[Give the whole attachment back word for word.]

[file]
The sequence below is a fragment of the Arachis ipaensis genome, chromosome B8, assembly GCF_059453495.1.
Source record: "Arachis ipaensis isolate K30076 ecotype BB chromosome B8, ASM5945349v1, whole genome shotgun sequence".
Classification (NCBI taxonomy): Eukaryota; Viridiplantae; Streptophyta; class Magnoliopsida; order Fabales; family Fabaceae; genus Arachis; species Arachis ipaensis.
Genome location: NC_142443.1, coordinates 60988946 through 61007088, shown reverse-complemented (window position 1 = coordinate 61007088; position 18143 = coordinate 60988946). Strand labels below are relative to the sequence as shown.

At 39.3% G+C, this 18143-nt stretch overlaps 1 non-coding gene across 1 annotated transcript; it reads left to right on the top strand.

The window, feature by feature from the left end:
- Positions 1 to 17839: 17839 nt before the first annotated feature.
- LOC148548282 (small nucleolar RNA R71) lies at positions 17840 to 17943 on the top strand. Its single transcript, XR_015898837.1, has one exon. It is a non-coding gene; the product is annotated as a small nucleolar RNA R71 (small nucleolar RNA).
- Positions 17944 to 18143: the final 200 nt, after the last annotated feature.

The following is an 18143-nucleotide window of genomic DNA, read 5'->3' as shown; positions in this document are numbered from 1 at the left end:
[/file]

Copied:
The sequence below is a fragment of the Arachis ipaensis genome, chromosome B8, assembly GCF_059453495.1.
Source record: "Arachis ipaensis isolate K30076 ecotype BB chromosome B8, ASM5945349v1, whole genome shotgun sequence".
Classification (NCBI taxonomy): Eukaryota; Viridiplantae; Streptophyta; class Magnoliopsida; order Fabales; family Fabaceae; genus Arachis; species Arachis ipaensis.
Genome location: NC_142443.1, coordinates 60988946 through 61007088, shown reverse-complemented (window position 1 = coordinate 61007088; position 18143 = coordinate 60988946). Strand labels below are relative to the sequence as shown.

At 39.3% G+C, this 18143-nt stretch overlaps 1 non-coding gene across 1 annotated transcript; it reads left to right on the top strand.

The window, feature by feature from the left end:
- Positions 1 to 17839: 17839 nt before the first annotated feature.
- LOC148548282 (small nucleolar RNA R71) lies at positions 17840 to 17943 on the top strand. Its single transcript, XR_015898837.1, has one exon. It is a non-coding gene; the product is annotated as a small nucleolar RNA R71 (small nucleolar RNA).
- Positions 17944 to 18143: the final 200 nt, after the last annotated feature.

The following is an 18143-nucleotide window of genomic DNA, read 5'->3' as shown; positions in this document are numbered from 1 at the left end: